February 2015

The Nation Reviewed

It’s just not cricket

By John van Tiggelen
Cultures clash over pipis at Venus Bay

On the last Sunday afternoon of 2014, Victorian police officers blocked the one long road out of Venus Bay, a hodgepodge surfside community in South Gippsland of about 600 permanent residents.

Venus Bay’s most notorious local, Kath Pettingill, the septuagenarian crime matriarch who inspired Jacki Weaver’s character in the film Animal Kingdom, was spotted smoking outside the general store, watching the traffic crawl by. A few kilometres down the road, as part of a joint operation with Fisheries Victoria called Operation Sonic, police inspected the lot. Almost every car was a family affair – mums and dads, nans and kids, making the two-hour journey back to Melbourne’s eastern suburbs after a day at the beach – and almost every boot revealed an esky loaded with shellfish.

Venus Bay’s beach has long been popular within certain circles for its profusion of Plebidonax deltoides, or the common pipi, the small butterfly clam of dishes like spaghetti vongole. For years, no one took much notice of the summer influx of harvesters. Pipis live hand-deep in sand around the mid-tide mark, but are most readily found with the feet, by wiggling the heels from side to side as the waves wash away the sand. In the ’70s, it was small groups of Italians and Greeks doing the “pipi twist”. In the ’80s, it was Vietnamese Australians, in bigger numbers, and sometimes using purpose-made slotted trowels. Still the locals weren’t too bothered. The beach was long, after all, and they never cared much for pipis, other than for bait.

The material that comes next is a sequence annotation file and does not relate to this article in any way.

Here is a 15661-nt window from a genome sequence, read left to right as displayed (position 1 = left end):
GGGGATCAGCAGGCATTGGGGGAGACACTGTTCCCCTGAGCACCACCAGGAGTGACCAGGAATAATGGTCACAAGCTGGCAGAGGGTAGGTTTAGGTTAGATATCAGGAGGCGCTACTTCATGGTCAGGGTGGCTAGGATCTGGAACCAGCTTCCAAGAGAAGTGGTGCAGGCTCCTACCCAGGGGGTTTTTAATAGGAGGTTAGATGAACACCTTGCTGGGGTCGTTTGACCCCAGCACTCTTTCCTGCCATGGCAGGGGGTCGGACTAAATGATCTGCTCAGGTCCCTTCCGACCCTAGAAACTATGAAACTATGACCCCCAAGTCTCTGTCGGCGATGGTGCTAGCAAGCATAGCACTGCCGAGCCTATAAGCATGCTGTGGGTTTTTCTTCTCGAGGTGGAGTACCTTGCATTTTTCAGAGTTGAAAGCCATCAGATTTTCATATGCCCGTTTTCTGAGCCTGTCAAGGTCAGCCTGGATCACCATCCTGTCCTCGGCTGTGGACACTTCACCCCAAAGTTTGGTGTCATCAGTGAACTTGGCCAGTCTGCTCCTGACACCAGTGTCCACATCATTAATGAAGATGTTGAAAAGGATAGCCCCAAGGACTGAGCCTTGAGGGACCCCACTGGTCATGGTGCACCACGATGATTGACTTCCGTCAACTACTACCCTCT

But then, about a dozen years ago, the Chinese joined the party. Now every day of the summer break, and especially on Christmas Day, hundreds of Melbourne families of Asian descent, as well as carloads of students, stream into the township and, according to the Venus Bay Pipi Protection Group’s Facebook page, “interfere with holiday makers wanting to swim and enjoy the surf”. An online petition claims the beach is being “swamped by harvesters” and calls for a summer ban.

Suddenly locals, it seems, adore their pipis – they claim the bivalves are being overexploited, “plundered”, even “raped”. Someone daubed “Piss Off Pipi Stealers” on a toilet block, and a beach protest by some 70 baysiders last year ended in livid confrontation. Such has been the outcry, you’d think that pipis held the beach together. (This argument was actually put to me more than once.) Two days before Christmas, the local weekly paper, the Star, linked the hordes of harvesters to the drowning of a 20-year-old man because the state of the beach, as the surf lifesaving club’s deputy president put it, meant would-be rescuers were “unable to get the [club’s] four-wheel drive out of second gear”.

Commercial harvesting has seen pipi stocks crash in numerous locales in south-eastern Australia, but fisheries scientists insist that recreational harvesting is sustainable. The rules are strict, even onerous: every family must have a fishing licence, digging tools may no longer be used, and the Venus Bay catch limit is 2 litres of pipis per person (it’s 5 litres on all other Victorian beaches). To be sure, the pipis are smaller within a kilometre or two of the main public access points, because the big ones have been taken. But elsewhere along the beach, including its entire 12-kilometre eastern half, the shellfish are doing just fine.

Over a cup of tea at her home among the banksias, Kerrie Auchettl, the woman behind the online petition, says point blank that the government ecologists are lying, and that the bay’s natural balance is teetering. But Auchettl concedes her chief concern isn’t a threatened shellfish. It’s a threatened community. “We can’t cope,” she says. “The infrastructure can’t cope. There aren’t nearly enough parking lots, toilets or bins.” And even if there were, she says, the people of Venus Bay want their beach back. They feel invaded, overwhelmed, outnumbered and, perhaps worse, they feel ignored. “We know Fisheries is sick of us. We know Parks [Victoria] have had a gutful. No one wants to listen.”

Auchettl speaks in hushed tones, as if in fear of her argument being shot down. “It’s not that they’re Asian,” she stresses. “It’s the scale of it. We like being a sleepy hollow, and we’re not one any more. People need a break. They’re tired, annoyed, stressed.”